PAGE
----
Flashback to #soulstrengthspirit tour, March 2016
Tuk-tuk to the hotel. The streets of Siem Reap are filled with color and dust. Orange cloaked monks ride sidesaddle on the back of motorbikes. A cart filled with natural weave baskets, golden yellow bicycles. We pass the city center, the royal gardens, a foot bridge with a 7-headed serpent (Naga). It is 90 degrees outside but motorbike riders are dressed for a NY winter. A common sight throughout my travels.
The sky view from the sunbed is blue, the sun hiding behind the clouds. Almost ethereal.
Food in Cambodia is influenced by neighboring nations. My lunch on the first day poolside at Borei Angkor Wat includes fresh greens and peanuts (it’s a good thing I’m not allergic), pork fried rice served in a bowl with a sunny-side up egg. Equal parts starch and protein, and a side of mixed vegetable salad. I learn later that there is a strong Thai influence to the cuisine, leftover from the first occupation before the Khmer Rouge took reign.
During the course of my trip, I will have many massage treatments and only two will cost more than $20. The first one is the (2) hour Mudita Signature Spa at Borei Spa, much needed after a 24-hour flight. Every massage in Eastern culture starts with a foot bath ritual, where a copper or ceramic bowl is filled with hot water, flower petals, and lime slices. This attention to the feet is rooted in the respect for the spiritual power of the human body. A centralized location of well-being, the feet are widely and deeply respected as part of the Eastern tradition. It is common practice to remove slippers upon entering temples and private homes. There is a respect for the feet as a reflection of our inner soul, and grounding for our body. If our feet are relaxed, then so are we. As your feet are bathed with a salt scrub then rinsed, it’s hard not to feel calm and at ease.
Jet lag adjustment, sunrise musings are easy. My hotel room, although set back, faces the road. Ambient sounds of the street: motorbikes, tuk-tuk drivers, I wake to monks chanting, incense heavy in the air. The hotel is large. You are greeted with a welcome drink, directed towards a couch where a cultural vignette unfolds beside you as musicians play.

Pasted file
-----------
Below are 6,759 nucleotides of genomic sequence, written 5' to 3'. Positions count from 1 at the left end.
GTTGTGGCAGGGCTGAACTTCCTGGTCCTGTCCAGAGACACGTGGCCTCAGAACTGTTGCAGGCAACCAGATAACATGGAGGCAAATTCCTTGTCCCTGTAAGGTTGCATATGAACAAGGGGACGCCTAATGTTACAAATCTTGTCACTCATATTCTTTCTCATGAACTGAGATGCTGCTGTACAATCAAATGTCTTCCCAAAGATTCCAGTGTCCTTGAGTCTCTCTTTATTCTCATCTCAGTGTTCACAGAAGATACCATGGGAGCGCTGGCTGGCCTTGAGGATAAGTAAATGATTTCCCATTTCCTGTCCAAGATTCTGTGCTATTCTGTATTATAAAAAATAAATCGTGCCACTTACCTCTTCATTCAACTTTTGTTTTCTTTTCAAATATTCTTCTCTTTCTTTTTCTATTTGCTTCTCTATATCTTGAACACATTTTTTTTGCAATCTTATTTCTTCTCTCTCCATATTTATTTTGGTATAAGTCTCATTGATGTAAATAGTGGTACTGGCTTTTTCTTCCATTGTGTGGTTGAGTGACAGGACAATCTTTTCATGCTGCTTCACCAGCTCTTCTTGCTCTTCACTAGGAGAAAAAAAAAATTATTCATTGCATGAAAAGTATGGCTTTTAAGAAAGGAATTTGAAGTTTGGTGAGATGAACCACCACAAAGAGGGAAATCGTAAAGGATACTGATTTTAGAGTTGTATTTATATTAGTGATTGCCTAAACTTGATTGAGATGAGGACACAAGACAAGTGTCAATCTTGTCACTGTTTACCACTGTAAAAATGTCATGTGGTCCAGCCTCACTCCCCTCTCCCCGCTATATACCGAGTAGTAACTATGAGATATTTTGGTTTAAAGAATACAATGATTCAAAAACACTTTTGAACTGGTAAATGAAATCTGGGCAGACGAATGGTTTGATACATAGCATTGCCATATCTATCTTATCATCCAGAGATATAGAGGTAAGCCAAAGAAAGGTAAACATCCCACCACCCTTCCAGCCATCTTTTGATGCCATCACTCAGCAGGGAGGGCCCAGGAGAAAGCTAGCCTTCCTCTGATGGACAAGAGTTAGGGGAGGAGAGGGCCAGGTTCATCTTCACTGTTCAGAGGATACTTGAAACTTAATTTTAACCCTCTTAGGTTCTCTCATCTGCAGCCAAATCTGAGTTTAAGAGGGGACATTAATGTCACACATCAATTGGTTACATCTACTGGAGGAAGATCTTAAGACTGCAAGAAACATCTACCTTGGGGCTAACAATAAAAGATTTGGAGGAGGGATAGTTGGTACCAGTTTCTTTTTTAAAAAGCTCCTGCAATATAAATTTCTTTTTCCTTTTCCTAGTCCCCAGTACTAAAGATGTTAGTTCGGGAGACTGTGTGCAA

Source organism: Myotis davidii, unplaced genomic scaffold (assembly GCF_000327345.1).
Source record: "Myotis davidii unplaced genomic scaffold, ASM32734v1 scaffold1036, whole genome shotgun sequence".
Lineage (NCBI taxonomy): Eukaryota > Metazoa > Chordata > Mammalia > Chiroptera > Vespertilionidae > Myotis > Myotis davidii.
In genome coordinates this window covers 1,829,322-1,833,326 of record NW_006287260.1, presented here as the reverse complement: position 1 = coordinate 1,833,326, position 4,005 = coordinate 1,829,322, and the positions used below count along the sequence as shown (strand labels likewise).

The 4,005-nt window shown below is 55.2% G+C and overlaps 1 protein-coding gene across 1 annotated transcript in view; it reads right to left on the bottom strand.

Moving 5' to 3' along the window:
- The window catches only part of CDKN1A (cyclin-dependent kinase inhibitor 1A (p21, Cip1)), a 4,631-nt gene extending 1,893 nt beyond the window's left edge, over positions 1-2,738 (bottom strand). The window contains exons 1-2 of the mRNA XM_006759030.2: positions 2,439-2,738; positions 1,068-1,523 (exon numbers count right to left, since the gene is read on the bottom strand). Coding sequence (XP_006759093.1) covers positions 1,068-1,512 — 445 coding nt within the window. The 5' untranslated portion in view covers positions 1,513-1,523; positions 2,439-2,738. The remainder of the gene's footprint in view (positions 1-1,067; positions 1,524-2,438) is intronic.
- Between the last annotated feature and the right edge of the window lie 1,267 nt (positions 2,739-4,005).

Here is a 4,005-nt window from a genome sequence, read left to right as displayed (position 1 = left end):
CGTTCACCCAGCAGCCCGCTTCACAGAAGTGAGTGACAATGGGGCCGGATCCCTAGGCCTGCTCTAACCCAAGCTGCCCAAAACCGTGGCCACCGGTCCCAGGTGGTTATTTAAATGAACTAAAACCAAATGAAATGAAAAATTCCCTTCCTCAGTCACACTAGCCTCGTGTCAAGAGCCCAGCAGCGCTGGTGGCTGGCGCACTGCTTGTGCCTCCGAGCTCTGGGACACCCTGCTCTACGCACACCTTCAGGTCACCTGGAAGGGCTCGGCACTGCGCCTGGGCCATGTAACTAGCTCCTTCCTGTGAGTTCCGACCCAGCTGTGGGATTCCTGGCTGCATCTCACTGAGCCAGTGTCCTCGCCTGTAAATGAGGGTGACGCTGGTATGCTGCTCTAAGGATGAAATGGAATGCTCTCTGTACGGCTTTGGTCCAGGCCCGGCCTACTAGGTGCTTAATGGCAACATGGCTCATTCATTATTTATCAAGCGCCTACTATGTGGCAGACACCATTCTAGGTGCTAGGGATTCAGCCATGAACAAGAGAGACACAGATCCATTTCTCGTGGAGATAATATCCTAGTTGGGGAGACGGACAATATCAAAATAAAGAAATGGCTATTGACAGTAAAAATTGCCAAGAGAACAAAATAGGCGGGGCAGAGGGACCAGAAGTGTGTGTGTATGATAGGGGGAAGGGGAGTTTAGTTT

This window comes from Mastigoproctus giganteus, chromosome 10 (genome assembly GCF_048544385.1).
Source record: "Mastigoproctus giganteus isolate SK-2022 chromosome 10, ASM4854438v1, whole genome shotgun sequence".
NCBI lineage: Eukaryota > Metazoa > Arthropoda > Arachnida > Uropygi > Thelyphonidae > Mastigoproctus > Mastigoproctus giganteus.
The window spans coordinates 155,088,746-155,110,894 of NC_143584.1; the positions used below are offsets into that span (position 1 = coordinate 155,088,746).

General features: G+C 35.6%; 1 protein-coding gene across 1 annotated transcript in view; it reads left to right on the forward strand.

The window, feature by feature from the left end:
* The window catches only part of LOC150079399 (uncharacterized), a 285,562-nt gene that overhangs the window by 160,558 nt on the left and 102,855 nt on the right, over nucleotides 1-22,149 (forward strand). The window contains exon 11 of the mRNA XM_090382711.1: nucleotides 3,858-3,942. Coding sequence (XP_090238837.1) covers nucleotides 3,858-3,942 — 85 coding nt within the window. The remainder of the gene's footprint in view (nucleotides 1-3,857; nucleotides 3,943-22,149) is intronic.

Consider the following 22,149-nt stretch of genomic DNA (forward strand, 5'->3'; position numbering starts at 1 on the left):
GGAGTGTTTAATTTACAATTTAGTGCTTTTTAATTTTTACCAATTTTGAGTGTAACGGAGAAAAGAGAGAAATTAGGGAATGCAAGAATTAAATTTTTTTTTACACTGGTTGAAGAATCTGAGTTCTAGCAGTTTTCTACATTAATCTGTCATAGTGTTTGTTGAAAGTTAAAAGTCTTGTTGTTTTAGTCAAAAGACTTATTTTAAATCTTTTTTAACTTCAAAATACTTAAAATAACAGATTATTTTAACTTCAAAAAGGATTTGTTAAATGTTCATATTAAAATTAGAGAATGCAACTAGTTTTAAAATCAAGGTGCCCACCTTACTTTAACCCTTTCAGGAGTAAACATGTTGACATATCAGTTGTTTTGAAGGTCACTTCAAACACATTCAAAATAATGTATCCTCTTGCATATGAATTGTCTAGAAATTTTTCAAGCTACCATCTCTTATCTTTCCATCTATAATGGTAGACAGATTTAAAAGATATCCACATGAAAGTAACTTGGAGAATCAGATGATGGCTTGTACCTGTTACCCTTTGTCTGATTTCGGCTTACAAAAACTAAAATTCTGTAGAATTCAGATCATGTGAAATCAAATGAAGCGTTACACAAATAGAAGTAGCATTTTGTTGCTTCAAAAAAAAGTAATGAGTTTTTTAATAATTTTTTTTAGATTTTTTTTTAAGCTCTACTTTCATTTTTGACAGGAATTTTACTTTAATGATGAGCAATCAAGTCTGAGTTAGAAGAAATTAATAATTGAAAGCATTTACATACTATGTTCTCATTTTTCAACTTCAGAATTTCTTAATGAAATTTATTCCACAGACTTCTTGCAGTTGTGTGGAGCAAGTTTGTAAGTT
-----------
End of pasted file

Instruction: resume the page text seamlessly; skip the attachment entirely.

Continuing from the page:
They place me in a room at the far end of the floor next to a fire door. Not something that would happen in the West, especially as a solo female traveler. Life is different here, the threat of bodily harm and violence is almost non-existent. I have reason to believe the Cambodians have a very different perspective on how to treat humans after suffering at the hand of the Khmer Rouge genocide.
I love breakfast in Cambodia. A beef noodle soup with sprouts and greens. Very similar to Vietnamese Pho. And then there’s the coconut juice, served fresh from the fruit. Yum! One morning I share an outside table with a gentleman from California. Paul is a professor of agriculture at UC Davis working with local farmers to streamline the harvesting and planting process of the rice paddies. Typically rice fields get 2-3 harvests from one swath of land, and in Cambodia, much of the labor is manual which results in long-term physical injuries. That conversation will prove to be invaluable as I continue on my journey and observe rice paddies production in Viet Nam and Indonesia.
Backstreet Academy connects locals to tourists, an opportunity to immerse oneself into the local everyday culture of a city. I sign up for a lesson with a local Apsara dance performer. There is miscommunication, then a missed connection. Apparently, a local guide is supposed to accompany me to the performers’ home but we cross paths and never meet. There is confusion with regard to the location but ultimately the tuk-tuk driver finds his way.
Apsara is a traditional dance once performed only for the royal family, and now solely for tourists. The lesson is performed on a platform in the middle of a homestead. There are 2 half-built structures and in the front of the property a shala-like structure where men are working. There is a poster promoting Apsara and I learn that the young woman performs weekly at a local hotel. The instructor, a young woman of 20 speaks no English. She dresses me in a costume sarong. The lesson itself was a bit frustrating, not having a translator to explain the steps and movement and how it tells the story of the Apsara dance. We do our best at communicating. I’m amazed by how far the instructor’s fingers and legs can bend backward. The instructor’s impatience with my lack of flexibility to do the same shows on her face.